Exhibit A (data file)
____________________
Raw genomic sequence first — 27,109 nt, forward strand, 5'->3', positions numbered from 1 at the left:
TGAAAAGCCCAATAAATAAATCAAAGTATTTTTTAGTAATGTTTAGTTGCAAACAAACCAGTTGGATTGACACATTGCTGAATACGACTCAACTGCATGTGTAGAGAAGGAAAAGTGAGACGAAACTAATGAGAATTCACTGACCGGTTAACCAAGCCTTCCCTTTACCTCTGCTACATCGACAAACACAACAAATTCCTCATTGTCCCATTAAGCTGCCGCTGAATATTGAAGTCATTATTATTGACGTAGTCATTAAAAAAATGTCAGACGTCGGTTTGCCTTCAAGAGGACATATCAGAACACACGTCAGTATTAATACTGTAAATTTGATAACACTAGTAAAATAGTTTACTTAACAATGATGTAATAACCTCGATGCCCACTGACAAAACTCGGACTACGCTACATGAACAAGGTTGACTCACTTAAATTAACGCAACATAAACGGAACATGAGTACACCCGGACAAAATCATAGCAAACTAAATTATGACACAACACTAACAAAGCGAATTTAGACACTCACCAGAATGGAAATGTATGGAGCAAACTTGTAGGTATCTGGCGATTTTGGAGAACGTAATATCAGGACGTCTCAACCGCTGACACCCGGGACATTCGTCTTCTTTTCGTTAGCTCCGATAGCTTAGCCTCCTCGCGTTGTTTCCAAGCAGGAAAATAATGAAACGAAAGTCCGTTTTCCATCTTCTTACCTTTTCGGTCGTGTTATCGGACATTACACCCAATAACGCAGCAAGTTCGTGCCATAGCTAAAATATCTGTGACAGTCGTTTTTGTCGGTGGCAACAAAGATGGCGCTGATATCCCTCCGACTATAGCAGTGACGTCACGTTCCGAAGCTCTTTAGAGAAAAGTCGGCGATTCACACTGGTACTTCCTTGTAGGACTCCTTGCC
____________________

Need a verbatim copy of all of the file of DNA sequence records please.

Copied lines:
Raw genomic sequence first — 27,109 nt, forward strand, 5'->3', positions numbered from 1 at the left:
TGAAAAGCCCAATAAATAAATCAAAGTATTTTTTAGTAATGTTTAGTTGCAAACAAACCAGTTGGATTGACACATTGCTGAATACGACTCAACTGCATGTGTAGAGAAGGAAAAGTGAGACGAAACTAATGAGAATTCACTGACCGGTTAACCAAGCCTTCCCTTTACCTCTGCTACATCGACAAACACAACAAATTCCTCATTGTCCCATTAAGCTGCCGCTGAATATTGAAGTCATTATTATTGACGTAGTCATTAAAAAAATGTCAGACGTCGGTTTGCCTTCAAGAGGACATATCAGAACACACGTCAGTATTAATACTGTAAATTTGATAACACTAGTAAAATAGTTTACTTAACAATGATGTAATAACCTCGATGCCCACTGACAAAACTCGGACTACGCTACATGAACAAGGTTGACTCACTTAAATTAACGCAACATAAACGGAACATGAGTACACCCGGACAAAATCATAGCAAACTAAATTATGACACAACACTAACAAAGCGAATTTAGACACTCACCAGAATGGAAATGTATGGAGCAAACTTGTAGGTATCTGGCGATTTTGGAGAACGTAATATCAGGACGTCTCAACCGCTGACACCCGGGACATTCGTCTTCTTTTCGTTAGCTCCGATAGCTTAGCCTCCTCGCGTTGTTTCCAAGCAGGAAAATAATGAAACGAAAGTCCGTTTTCCATCTTCTTACCTTTTCGGTCGTGTTATCGGACATTACACCCAATAACGCAGCAAGTTCGTGCCATAGCTAAAATATCTGTGACAGTCGTTTTTGTCGGTGGCAACAAAGATGGCGCTGATATCCCTCCGACTATAGCAGTGACGTCACGTTCCGAAGCTCTTTAGAGAAAAGTCGGCGATTCACACTGGTACTTCCTTGTAGGACTCCTTGCC